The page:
* Hokkaido Travel Tips的部落格

*Hokkaido Travel Tips’ Blog
We compile information on “0 yen tourist spots” and “must-see paid spots with extra benefits” and then keep them in our blog as archives for your convenience. We also introduce the food of Hokkaido and interesting souvenirs to take home.



YAKISOBA屋 / Yakisobaya


Yakisobaya (Sapporo City Chuo-ku) is a specialist fried noodle shop. Yakisoba means fried noodles, and Ya stands for shop. This is a casual place to have a meal. At lunch time, office workers (mainly men) line up for a quick bite, and in the evening, teenagers enjoy it as a place to hang out over a snack. The key concept of this shop is ‘reasonable price, quick service, generous size, and good taste.’ The fried noodle dishes are served immediately upon ordering. A customer selects their desired volume, and the price varies. The regular option is 330 yen for one portion, with biggest at 1280 yen for 12 portions.

本膳料理 / Honzen Ryori


Honzen Ryori is an important style of Japanese cuisine which consists of many small dishes. Originally started and developed among the samurai warrior class in the medieval ages, it was mainly for welcoming guests. In Honzen Ryori, three small dining courses are served on legged tables. The first is called Honzen, and consists of a bowl of rice, a soup, and three side dishes. Ni-no Zen, meaning the second table, and San-no Zen, or the third table are then served. Each consists of one soup and one side dish. Genuine traditional style can now only be seen at high class restaurants or Onsen hotels.



Esukaroppu is a local dish of Nemuro City in the Nemuro District. Tonkatsu, which is Japanese pork cutlet, is set on butter or ketchup-flavored fried rice. There are two types of this dish. Demi-glace (type of brown sauce) is poured over. In the early 1960s, a cook who was working for the western style restaurant ‘Mont Blanc’ created it. It then grew very popular, and spread throughout the city. The name originates from the French ‘escalope’, which means thin pork in English. Actually, relatively thin pork is used for Tonkatsu of Esukaroppu. This is another example of fusion cuisine.



Torimeshi is a local dish of Bibai City in Sorachi District. Tori means chicken and Meshi stands for rice. Simply saying, torimeshi is boiled rice seasoned with soy sauce and sake, and cooked with chicken fillet and edible offal. The origin of this dish is in home cooking of yesteryear farms. In the late 19th century, those who cultivated the land raised fowls for a secondary income stream. They cooked their chickens when they entertained guests or had parties. Now, some restaurants in the city serve their own torimeshi, or you can find in the bento section of supermarkets.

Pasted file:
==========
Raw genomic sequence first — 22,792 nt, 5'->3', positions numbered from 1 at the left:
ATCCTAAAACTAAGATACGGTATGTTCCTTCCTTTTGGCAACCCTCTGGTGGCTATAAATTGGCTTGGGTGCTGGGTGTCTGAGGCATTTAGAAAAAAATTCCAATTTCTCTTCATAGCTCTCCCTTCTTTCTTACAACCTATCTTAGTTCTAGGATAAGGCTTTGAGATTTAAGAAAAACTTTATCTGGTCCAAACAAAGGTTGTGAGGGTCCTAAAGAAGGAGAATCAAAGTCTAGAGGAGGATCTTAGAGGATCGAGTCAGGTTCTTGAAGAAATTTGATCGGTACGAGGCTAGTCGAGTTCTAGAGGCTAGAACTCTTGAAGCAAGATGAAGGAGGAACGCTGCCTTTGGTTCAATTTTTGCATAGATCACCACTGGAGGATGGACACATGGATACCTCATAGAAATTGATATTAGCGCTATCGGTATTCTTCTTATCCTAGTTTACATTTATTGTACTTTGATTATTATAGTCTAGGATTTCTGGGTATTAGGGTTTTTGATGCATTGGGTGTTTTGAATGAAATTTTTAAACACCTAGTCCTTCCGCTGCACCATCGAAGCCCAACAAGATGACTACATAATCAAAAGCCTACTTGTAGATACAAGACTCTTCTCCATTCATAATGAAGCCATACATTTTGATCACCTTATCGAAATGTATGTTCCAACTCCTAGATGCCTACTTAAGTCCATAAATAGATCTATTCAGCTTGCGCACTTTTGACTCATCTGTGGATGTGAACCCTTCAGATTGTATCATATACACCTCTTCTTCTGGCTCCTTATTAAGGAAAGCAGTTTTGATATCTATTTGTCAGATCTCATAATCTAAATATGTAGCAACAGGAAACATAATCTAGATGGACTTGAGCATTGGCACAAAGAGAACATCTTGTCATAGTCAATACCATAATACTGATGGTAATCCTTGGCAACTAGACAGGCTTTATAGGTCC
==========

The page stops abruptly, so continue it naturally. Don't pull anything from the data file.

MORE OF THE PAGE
銀喉長尾山雀 / Shima Enaga


Shima Enaga is a subspecies of the long-tailed tit (Enaga in Japanese) which lives only in Hokkaido. It’s quite a small bird, at about 14 centimeters (which includes a long tail,) with small black eyes like two dots. Its feathers are white and puffy, and its round body is like a small white ball. In Japan, some photos of the Shima Enaga went kind of viral on Twitter in 2013 or 2014, and the bird gained fame. Since then, it has been very popular, especially for ornithologists and photography enthusiasts. Some people call it the sprite of snow. It can be seen in forest environments.

塘路湖 / Lake Toro


Lake Toro (Shibecha Town) is a freshwater lake in Kushiro-Shitsugen National Park. The name originates from a word from the Ainu language; Toh means a lake and Oro means a place. The lake itself and the surrounding area are designated as a wildlife sanctuary. Various birds, such as the white-tailed eagle and grey heron have made their homes there. The white-tailed eagle is on the red list of endangered animals. In winter, the surface of the lake freezes, and fishing for wakasagi (pond smells) becomes a popular activity. A hole is drilled through the ice, enabling a fishing line to be suspended into the water below.

小規模的藝廊 / Small art gallerie


There are a lot of small art galleries in Sapporo. Some are located in coffee shops, some are rental rooms for artists to use, while some are located in free or available space in buildings. Private exhibitions and artists group exhibitions are held anywhere, anytime, throughout the year. The official website of Sapporo City shows a list of galleries. Almost all galleries are free, but visitors are kindly asked to have a drink at the coffee shop to support the host. There are more than 70 art galleries in Chuo-ku, which is the central area of Sapporo.
Here is the webpage but only Japanese language